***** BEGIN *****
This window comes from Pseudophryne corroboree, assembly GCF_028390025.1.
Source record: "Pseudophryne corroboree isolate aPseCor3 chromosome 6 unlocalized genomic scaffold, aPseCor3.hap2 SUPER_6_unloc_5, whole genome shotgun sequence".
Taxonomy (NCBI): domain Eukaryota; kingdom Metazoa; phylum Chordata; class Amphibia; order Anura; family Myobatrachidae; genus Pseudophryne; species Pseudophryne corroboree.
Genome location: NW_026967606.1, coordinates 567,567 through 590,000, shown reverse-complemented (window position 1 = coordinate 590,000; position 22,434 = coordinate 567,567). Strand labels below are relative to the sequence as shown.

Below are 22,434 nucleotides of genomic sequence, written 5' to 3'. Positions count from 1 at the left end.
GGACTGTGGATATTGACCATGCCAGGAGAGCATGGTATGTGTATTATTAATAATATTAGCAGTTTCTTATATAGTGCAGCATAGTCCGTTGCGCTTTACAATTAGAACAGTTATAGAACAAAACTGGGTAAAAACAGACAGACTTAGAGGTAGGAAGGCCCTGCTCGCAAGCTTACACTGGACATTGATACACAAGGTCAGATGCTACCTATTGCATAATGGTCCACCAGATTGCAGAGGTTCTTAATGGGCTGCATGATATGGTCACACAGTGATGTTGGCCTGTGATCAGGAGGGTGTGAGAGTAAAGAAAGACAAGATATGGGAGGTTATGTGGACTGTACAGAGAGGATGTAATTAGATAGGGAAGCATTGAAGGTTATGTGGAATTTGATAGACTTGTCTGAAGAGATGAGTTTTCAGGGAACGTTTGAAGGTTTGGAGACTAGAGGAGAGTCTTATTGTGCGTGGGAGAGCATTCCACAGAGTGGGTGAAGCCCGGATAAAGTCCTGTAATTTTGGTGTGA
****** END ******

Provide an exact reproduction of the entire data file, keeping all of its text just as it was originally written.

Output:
This window comes from Pseudophryne corroboree, assembly GCF_028390025.1.
Source record: "Pseudophryne corroboree isolate aPseCor3 chromosome 6 unlocalized genomic scaffold, aPseCor3.hap2 SUPER_6_unloc_5, whole genome shotgun sequence".
Taxonomy (NCBI): domain Eukaryota; kingdom Metazoa; phylum Chordata; class Amphibia; order Anura; family Myobatrachidae; genus Pseudophryne; species Pseudophryne corroboree.
Genome location: NW_026967606.1, coordinates 567,567 through 590,000, shown reverse-complemented (window position 1 = coordinate 590,000; position 22,434 = coordinate 567,567). Strand labels below are relative to the sequence as shown.

Below are 22,434 nucleotides of genomic sequence, written 5' to 3'. Positions count from 1 at the left end.
GGACTGTGGATATTGACCATGCCAGGAGAGCATGGTATGTGTATTATTAATAATATTAGCAGTTTCTTATATAGTGCAGCATAGTCCGTTGCGCTTTACAATTAGAACAGTTATAGAACAAAACTGGGTAAAAACAGACAGACTTAGAGGTAGGAAGGCCCTGCTCGCAAGCTTACACTGGACATTGATACACAAGGTCAGATGCTACCTATTGCATAATGGTCCACCAGATTGCAGAGGTTCTTAATGGGCTGCATGATATGGTCACACAGTGATGTTGGCCTGTGATCAGGAGGGTGTGAGAGTAAAGAAAGACAAGATATGGGAGGTTATGTGGACTGTACAGAGAGGATGTAATTAGATAGGGAAGCATTGAAGGTTATGTGGAATTTGATAGACTTGTCTGAAGAGATGAGTTTTCAGGGAACGTTTGAAGGTTTGGAGACTAGAGGAGAGTCTTATTGTGCGTGGGAGAGCATTCCACAGAGTGGGTGAAGCCCGGATAAAGTCCTGTAATTTTGGTGTGA